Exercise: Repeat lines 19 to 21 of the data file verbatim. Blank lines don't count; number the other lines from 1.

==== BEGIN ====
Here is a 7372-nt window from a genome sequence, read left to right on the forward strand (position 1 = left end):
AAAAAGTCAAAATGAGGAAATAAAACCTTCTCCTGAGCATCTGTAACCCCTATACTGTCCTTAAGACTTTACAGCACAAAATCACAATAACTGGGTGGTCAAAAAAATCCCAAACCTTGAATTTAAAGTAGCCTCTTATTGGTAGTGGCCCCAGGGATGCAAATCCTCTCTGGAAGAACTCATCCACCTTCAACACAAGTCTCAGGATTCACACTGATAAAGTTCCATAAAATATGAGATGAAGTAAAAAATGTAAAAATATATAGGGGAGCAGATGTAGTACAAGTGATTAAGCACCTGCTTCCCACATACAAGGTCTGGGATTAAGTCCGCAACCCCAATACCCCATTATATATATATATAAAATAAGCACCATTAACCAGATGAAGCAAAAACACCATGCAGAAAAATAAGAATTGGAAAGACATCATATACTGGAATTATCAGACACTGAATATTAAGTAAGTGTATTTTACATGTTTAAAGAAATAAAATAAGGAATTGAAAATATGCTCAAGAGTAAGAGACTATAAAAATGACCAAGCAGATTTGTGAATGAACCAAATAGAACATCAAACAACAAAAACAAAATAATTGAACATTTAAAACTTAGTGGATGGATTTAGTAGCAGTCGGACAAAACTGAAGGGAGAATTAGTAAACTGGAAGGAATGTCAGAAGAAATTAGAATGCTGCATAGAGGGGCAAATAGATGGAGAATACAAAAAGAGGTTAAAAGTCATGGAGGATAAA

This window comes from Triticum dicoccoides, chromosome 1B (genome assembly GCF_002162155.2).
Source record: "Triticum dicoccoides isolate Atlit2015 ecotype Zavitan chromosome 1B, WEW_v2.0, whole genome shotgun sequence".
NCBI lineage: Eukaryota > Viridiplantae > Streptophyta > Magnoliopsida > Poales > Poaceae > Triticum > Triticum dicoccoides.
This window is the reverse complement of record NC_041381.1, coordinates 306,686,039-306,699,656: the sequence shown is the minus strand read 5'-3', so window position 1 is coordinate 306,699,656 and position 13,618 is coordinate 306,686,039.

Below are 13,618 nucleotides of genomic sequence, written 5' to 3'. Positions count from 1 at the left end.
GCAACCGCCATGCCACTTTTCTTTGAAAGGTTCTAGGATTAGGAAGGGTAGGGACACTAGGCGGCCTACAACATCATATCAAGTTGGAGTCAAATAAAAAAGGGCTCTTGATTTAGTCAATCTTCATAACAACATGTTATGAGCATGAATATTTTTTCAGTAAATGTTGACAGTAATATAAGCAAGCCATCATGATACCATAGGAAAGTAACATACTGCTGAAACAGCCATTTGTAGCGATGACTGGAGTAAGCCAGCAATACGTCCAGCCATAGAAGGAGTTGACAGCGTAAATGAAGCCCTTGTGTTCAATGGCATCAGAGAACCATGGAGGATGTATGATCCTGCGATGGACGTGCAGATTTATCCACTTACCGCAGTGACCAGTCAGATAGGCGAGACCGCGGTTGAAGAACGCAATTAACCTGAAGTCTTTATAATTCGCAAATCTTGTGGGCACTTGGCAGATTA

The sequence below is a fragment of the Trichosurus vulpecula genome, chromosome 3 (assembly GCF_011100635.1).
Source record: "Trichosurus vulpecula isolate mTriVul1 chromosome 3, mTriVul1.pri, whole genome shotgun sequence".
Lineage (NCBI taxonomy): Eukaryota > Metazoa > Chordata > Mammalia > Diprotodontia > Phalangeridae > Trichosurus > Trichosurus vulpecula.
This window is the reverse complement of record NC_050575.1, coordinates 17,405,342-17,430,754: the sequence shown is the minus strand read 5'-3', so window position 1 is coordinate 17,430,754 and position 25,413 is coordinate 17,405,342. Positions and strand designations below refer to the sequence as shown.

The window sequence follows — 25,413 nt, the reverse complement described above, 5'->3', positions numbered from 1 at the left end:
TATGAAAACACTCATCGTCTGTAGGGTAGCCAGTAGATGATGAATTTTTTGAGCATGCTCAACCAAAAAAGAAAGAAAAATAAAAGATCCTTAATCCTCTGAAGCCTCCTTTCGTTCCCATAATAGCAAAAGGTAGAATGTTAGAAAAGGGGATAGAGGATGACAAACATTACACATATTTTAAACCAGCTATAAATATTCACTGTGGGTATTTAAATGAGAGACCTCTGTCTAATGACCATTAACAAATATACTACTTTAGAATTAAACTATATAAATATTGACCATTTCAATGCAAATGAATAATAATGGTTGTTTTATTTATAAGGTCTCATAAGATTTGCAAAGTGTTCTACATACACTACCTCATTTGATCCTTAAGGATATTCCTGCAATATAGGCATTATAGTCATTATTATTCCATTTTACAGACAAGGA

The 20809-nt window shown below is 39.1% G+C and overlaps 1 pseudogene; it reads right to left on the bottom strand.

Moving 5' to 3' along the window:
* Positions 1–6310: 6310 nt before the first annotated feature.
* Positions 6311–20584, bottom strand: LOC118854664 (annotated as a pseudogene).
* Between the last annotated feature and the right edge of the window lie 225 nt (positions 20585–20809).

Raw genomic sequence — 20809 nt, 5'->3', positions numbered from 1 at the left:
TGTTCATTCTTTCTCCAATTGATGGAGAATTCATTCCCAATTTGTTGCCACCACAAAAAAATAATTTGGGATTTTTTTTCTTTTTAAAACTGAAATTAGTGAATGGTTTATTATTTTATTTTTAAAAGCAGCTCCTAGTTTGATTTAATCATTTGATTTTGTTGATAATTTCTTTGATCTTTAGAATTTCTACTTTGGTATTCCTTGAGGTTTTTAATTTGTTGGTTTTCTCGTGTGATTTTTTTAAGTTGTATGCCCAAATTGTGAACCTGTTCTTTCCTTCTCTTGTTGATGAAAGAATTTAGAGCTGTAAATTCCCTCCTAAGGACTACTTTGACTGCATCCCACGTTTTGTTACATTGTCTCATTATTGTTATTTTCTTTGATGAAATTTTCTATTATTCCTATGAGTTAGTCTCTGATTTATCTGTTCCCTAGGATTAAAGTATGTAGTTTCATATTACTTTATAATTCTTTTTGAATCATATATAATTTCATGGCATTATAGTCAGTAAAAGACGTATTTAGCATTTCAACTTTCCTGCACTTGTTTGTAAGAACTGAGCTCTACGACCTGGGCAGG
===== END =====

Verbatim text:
* Between the last annotated feature and the right edge of the window lie 225 nt (positions 20585–20809).

Raw genomic sequence — 20809 nt, 5'->3', positions numbered from 1 at the left:
TGTTCATTCTTTCTCCAATTGATGGAGAATTCATTCCCAATTTGTTGCCACCACAAAAAAATAATTTGGGATTTTTTTTCTTTTTAAAACTGAAATTAGTGAATGGTTTATTATTTTATTTTTAAAAGCAGCTCCTAGTTTGATTTAATCATTTGATTTTGTTGATAATTTCTTTGATCTTTAGAATTTCTACTTTGGTATTCCTTGAGGTTTTTAATTTGTTGGTTTTCTCGTGTGATTTTTTTAAGTTGTATGCCCAAATTGTGAACCTGTTCTTTCCTTCTCTTGTTGATGAAAGAATTTAGAGCTGTAAATTCCCTCCTAAGGACTACTTTGACTGCATCCCACGTTTTGTTACATTGTCTCATTATTGTTATTTTCTTTGATGAAATTTTCTATTATTCCTATGAGTTAGTCTCTGATTTATCTGTTCCCTAGGATTAAAGTATGTAGTTTCATATTACTTTATAATTCTTTTTGAATCATATATAATTTCATGGCATTATAGTCAGTAAAAGACGTATTTAGCATTTCAACTTTCCTGCACTTGTTTGTAAGAACTGAGCTCTACGACCTGGGCAGG